Credit Intercept for great reporting. This tidbit is drawn from their story..
Redmesivir is an antiviral drug the effectiveness of which against the coronavirus is being tested. This effectiveness of the drug arises from tricking the virus into incorporating it into its genome and preventing the virus from reproducing. I don’t understand how a drug can do this, but preventing the virus from reproducing stops the virus. That’s a big deal.
We don’t know whether this intravenously administered drug is safe or effective. We won’t know that until the clinical trials are over. We do know that many are optimistic and want to use it now. Unfortunately it almost became unavailable.
Late in March, the FDA granted the drug’s maker, Gilead, authority to control access to the drug. The drug was declared to be an “orphan” usable for a “rare disease” (That rare disease was the coronavirus spreading throughout the world.) With that designation, Gilead could increase the price significantly and reduce its availability. Thanks Trump. That’s one more way to screw up our response to the pandemic.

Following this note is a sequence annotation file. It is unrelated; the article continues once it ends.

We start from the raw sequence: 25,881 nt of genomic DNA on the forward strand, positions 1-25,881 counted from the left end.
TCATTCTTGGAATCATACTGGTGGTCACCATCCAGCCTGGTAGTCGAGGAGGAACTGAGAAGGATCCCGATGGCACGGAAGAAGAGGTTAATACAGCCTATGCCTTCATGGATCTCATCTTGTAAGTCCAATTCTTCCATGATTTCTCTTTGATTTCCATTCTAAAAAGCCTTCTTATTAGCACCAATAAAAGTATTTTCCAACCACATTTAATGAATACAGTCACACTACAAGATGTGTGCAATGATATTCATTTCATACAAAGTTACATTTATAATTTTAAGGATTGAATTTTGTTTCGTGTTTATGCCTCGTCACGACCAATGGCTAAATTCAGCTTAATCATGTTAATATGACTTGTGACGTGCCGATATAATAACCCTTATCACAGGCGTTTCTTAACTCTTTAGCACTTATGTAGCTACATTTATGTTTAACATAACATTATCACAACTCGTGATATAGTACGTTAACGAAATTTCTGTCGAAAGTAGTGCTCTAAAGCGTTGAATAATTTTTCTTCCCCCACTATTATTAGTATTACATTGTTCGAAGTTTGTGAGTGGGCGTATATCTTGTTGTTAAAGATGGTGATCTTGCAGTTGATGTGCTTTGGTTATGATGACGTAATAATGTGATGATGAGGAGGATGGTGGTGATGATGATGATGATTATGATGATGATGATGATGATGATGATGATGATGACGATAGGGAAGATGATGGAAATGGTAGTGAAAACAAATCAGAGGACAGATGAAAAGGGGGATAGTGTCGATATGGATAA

Fortunately, Gilead declined the designation. Intercept’s reporting may have figured into the decision. Good publicity for turning down the designation is better than being known as the drug company that price-gouged the world for the drug that would have stopped the pandemic.
If redmesivir works as Giliead and a lot of other people think it will, this will be a story with a happy ending